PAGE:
What Cruel Teeth You’ve Got: The Path Impressions

By John Walker on March 11th, 2009 at 9:48 pm.

A rare bright moment in the game.

Tale of Tales’ The Path comes out a week today. It’s a unique game, almost stretching the use of the word “game” to describe it as such, in which you take one of six Little Red Riding Hoods through the woods, on her journey to Grandmother’s house. However, simply completing this task is the shortest route the the game’s ending – indeed, if anything, finishing the game is really the last thing you want to do.

The path is surrounded by woods. Walk straight down it and you’ll find the house in around a minute. Leave the path and things will take a lot longer. In the woods are various locations to discover, which the girls will respond to and maybe gently interact with. I have one of the worst senses of direction known to mankind, so I’m never quite sure if the game is masterful at spinning me around such that I can never retrace my steps, or if it is reordering the position of places behind my back. Whichever, this is a game of getting lost, of the terror of thinking you’ve been moving in a straight line and finding yourself back where you started.

This is difficult to write about. It describes itself as a “short horror game”, but it’s not horror as you might think, or even as it might present itself. The atmosphere is immediately picking up on gothic vibes, especially in the presentation of the six girls. Varying ages, varying styles of dress, each is distinctly morbid. Who you choose defines how you’ll experience the world, from the reaction to objects found to the speed and style of movement. Ranging in age from 9 to 19, each represents a stage of growing up, of the transition from wide-eyed excitement, through cynical disgust, to a craving for adult responsibility. Rose gambols amiably, positive and optimistic. Robin, 9 years old, is slow and aimless. In fact, she’ll fight against you as you try to control her, walking off in her own direction as soon as you take your hands from the keys. Ruby, with her left leg in a brace, walks with a limp but runs fast. She’s 15, broken, and unpleasantly vulnerable. My experience playing her was by far the most uncomfortable. I kind of don’t like the game.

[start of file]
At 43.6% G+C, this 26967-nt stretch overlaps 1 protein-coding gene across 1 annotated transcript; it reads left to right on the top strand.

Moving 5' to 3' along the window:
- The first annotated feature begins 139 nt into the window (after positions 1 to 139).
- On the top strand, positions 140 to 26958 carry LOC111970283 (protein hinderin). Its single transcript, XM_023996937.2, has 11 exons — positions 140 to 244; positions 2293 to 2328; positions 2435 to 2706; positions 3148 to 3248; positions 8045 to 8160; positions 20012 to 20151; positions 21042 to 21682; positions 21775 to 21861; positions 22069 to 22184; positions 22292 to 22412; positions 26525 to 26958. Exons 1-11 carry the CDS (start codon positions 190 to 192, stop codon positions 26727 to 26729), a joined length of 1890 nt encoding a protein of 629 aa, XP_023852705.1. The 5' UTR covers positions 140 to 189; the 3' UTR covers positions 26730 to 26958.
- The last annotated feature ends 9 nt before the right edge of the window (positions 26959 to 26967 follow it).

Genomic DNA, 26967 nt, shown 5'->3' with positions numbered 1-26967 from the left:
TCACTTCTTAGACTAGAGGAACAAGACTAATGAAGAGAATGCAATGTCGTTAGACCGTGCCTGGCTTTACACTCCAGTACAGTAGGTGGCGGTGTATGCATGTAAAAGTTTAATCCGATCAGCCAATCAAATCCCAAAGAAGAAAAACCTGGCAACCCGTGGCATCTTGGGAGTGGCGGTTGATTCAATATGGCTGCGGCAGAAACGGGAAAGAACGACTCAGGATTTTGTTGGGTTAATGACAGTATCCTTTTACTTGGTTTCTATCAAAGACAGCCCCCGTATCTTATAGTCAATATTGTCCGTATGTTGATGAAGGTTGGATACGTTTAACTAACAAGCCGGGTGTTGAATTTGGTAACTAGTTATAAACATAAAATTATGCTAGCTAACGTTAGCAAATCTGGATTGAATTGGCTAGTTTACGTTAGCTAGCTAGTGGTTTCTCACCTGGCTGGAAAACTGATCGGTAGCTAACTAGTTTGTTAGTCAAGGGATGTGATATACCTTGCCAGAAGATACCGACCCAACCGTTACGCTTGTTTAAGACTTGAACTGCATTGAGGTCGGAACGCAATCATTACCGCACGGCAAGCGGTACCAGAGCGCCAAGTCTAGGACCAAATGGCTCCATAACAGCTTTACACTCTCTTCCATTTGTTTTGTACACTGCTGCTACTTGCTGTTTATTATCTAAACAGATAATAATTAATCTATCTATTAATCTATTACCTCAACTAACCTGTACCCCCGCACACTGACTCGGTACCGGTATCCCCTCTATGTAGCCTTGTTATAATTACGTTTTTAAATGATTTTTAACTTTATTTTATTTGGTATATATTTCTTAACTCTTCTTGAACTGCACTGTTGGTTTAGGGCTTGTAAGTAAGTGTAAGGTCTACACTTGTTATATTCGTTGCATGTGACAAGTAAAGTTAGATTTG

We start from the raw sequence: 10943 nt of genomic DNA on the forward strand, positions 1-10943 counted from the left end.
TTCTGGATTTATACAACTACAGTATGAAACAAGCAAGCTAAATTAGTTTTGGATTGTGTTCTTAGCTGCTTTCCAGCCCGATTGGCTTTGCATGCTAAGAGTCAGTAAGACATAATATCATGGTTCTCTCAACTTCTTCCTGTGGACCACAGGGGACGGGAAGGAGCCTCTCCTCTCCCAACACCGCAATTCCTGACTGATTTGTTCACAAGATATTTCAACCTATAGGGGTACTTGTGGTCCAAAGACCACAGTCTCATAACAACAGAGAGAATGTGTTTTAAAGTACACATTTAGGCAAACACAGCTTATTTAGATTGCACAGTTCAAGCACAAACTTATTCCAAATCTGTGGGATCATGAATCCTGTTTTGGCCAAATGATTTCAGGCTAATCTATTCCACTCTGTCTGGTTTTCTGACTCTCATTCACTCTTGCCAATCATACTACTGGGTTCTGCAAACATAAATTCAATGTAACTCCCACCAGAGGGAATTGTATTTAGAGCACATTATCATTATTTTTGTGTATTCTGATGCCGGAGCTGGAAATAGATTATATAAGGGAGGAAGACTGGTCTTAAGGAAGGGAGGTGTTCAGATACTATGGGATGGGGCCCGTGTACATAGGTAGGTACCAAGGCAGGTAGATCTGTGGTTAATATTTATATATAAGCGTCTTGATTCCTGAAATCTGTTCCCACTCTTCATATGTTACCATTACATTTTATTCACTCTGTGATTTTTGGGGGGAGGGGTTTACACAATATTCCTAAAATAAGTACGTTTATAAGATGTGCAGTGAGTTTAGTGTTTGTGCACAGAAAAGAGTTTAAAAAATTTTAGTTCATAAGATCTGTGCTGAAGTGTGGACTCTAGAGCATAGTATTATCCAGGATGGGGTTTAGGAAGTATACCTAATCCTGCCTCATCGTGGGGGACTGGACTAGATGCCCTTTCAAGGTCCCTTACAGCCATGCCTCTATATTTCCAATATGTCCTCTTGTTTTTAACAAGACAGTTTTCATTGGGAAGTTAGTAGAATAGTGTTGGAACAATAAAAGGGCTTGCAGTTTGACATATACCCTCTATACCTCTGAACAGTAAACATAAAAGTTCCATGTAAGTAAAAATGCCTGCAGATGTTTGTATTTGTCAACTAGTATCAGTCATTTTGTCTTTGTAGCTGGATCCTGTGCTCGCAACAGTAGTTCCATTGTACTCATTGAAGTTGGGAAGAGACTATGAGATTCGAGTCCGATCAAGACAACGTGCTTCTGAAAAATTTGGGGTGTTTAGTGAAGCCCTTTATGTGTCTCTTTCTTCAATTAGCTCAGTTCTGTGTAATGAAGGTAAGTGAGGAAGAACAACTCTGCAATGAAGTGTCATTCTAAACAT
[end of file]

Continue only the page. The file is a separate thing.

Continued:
I've not figured out who this girl is, but she helps you find the path again.

This is not a criticism. If anything, it’s the highest compliment I could pay it. While there’s spooky woods, abandoned playgrounds, creepy dolls, and many other familiar themes of horror, these offer no scares. For me, the horror comes from what appears to be the most abhorrently pessimistic presentation of adolescence. This is a game about doom, about unhappy endings – even a peaceful finish feels wrapped in threats of morbidity and misery.

The atmosphere is probably the most important thing to discuss. It’s almost a character within the game. As you move, scrawlings, doodles, weird motifs scratch themselves into the surface of your screen, while the entire quality of the image constantly shifts from over-saturated colourful worn photographs, to blurred, grainy archaic film footage. Colour washes in and out of the world, while the soundtrack twists and wails. Thoughts from the girls slowly write themselves over the top of it all, often obscured and impossible to read. It makes Monolith’s attempts with FEAR 2 look grossly uninspired.